Generations at Work
Ken Beurmann is the 31-year-old CEO of Terrio Physical Therapy & Fitness. As such, he is a Millennial who manages Millennials (as well as Baby Boomers and Gen Xers). Therefore, he’s in a unique position to help people understand what makes this generation tick and how to get the best from them at work.
Millennials (born around 1981 - 1995) are different, says Beurmann. “Because we were raised differently than previous generations, we think, communicate, and see the world differently. We’ve been called snowflakes, entitled, and lazy - and most of us can’t even spell the word ‘Millennial’ without the assistance of spell-check. However, Millennials can be a tremendous asset to your company – if only you would take the time to manage us appropriately.”
Beurmann believes average Millennial employees won’t conform to their boss’s leadership style, but great Millennial employees will bend over backward to fulfill their expectations. The same is true of managers. Average managers won’t adjust their leadership style to motivate Millennials, but great managers will do everything in their power to help Millennials succeed in the workplace. If your goal is to be a great manager of Millennials, then Beurmann suggests the following:
“First, manage Millennials with complete transparency. Millennials need to know the ‘why’ behind every decision. Transparency can be scary, but if you always make the ethical decision then you have nothing to hide.
Second, keep in mind that most Millennials value social responsibility ahead of their paychecks. Therefore, find a way to engage your Millennials in community projects or causes that closely align with your company’s culture.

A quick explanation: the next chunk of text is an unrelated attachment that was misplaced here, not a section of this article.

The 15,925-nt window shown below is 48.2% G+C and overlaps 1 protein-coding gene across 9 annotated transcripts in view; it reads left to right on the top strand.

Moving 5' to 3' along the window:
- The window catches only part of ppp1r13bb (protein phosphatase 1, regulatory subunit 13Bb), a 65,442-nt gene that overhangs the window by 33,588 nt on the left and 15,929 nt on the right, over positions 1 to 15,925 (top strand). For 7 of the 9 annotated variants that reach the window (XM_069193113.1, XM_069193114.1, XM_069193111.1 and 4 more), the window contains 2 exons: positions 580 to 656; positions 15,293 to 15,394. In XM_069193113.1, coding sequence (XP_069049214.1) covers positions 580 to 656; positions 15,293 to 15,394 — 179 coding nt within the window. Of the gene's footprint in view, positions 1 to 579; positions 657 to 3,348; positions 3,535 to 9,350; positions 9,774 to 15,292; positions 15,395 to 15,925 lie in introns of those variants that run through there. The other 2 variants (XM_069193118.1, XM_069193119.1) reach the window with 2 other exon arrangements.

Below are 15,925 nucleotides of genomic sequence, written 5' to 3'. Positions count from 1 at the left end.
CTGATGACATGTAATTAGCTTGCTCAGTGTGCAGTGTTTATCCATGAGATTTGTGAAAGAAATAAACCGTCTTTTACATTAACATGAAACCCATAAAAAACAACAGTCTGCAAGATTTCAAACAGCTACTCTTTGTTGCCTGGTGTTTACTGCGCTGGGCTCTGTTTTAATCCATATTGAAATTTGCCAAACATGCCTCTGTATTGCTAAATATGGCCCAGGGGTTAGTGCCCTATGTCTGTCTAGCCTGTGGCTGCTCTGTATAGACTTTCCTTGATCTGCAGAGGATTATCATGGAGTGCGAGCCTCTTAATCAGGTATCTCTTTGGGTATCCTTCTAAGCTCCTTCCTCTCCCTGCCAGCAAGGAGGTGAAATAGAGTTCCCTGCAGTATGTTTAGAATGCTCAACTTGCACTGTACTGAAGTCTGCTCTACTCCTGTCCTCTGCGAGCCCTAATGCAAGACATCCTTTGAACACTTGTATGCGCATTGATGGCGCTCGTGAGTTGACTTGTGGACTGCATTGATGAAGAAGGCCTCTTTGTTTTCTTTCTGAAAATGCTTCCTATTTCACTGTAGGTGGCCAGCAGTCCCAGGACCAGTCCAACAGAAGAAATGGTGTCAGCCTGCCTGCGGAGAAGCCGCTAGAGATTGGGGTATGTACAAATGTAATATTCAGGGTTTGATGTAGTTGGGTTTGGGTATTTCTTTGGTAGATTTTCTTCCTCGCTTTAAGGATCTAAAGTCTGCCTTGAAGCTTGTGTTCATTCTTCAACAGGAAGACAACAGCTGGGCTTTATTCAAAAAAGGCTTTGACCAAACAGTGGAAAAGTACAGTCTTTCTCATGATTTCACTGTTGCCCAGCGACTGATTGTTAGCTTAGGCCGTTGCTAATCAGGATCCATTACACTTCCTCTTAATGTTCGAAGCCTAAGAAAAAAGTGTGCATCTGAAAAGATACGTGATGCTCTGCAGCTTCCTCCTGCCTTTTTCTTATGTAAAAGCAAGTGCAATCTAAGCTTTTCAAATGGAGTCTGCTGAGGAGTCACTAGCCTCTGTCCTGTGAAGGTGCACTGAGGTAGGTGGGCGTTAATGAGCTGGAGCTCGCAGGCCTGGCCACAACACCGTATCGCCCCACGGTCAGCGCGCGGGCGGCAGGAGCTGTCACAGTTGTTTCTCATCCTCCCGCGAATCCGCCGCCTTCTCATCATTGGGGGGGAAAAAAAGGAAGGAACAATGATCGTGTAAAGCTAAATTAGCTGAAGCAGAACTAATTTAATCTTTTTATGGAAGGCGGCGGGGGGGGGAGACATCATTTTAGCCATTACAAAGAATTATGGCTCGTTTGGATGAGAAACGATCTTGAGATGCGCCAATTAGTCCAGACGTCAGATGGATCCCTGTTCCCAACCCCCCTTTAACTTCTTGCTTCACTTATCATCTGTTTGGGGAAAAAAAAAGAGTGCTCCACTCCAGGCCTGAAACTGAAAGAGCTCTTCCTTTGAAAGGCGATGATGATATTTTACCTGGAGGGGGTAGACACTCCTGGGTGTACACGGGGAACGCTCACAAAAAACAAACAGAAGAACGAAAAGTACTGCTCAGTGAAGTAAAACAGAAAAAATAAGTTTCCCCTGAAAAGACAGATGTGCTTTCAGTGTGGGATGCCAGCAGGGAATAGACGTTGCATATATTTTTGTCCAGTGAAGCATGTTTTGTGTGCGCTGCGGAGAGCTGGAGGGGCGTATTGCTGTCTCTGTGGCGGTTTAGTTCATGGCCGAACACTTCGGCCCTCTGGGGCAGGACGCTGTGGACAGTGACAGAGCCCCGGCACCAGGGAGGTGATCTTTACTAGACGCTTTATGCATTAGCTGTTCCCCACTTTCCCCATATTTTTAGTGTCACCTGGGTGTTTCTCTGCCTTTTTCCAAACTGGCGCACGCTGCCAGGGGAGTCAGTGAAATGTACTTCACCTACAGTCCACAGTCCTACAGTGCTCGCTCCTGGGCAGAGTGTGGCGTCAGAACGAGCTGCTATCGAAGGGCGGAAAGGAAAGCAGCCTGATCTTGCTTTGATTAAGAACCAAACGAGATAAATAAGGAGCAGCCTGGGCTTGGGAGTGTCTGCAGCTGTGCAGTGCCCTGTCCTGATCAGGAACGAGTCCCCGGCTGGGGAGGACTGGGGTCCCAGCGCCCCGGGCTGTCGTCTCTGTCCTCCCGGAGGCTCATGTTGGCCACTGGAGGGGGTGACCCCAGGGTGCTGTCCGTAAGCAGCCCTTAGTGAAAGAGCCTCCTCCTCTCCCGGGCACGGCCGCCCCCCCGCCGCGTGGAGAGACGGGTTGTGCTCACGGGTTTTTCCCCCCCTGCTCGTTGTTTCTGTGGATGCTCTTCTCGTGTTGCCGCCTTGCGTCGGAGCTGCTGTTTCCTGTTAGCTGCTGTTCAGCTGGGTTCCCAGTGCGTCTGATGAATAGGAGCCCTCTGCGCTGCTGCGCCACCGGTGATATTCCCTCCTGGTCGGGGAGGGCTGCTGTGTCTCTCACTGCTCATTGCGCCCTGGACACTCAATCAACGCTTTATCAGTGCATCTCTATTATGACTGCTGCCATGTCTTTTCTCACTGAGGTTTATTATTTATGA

Third, don’t underestimate a Millennial’s desire for work/life balance. Technology has allowed the workday to go beyond 8 am– 5 pm. Embrace that. Let your Millennials take time off, and make sure they have the flexibility to attend to their passions (travel, kids, etc.).
Fourth, hold Millennials accountable for being respectful – not authoritative. Yelling at a Millennial is unproductive, unsuccessful, and requires a lot of tissues.
Finally, actively recruit Millennials that possess ambition and critical thinking skills (they do exist). There’s no doubt the easiest way to manage a Millennial is to hire the best from the beginning.”
As someone who is on the cusp of being a Baby Boomer (born between 1946-1964) and a Gen Xer (born between 1965-1980), I have some advice for Millennials on how to inspire your managers to want to adjust their leadership style for you.
First, show up to work on time. Older generations were taught to show up at least 15 minutes early and be ready to work immediately after punching in. When you arrive after you’re supposed to start work and then take time to get settled, it makes us cranky.
Second, put your phones down. We were raised being told to “look at me when I’m talking to you,” so we tend to view a lack of eye contact as a sign of disrespect. You’ve been taught that you can multi-task, which means you think you can effectively listen and read your texts at the same time. You really can’t because our brains don’t have the capacity to do that, plus we think it’s rude.
Third, don’t expect to get a pat on the back for doing your job. Older generations were not rewarded for just showing up – we had to go above and beyond the call of duty to get recognized and usually only received feedback about our performance at our annual evaluation if we even got that.
Fourth, try not to take things so personally. Older generations tend to have a direct communication style (as you can see here) and get annoyed by feeling like they have to sugarcoat their words so you won’t get your feelings hurt.
Finally, to paraphrase a popular president during our time, ask not what your manager will do for you, but ask what you can do for your manager.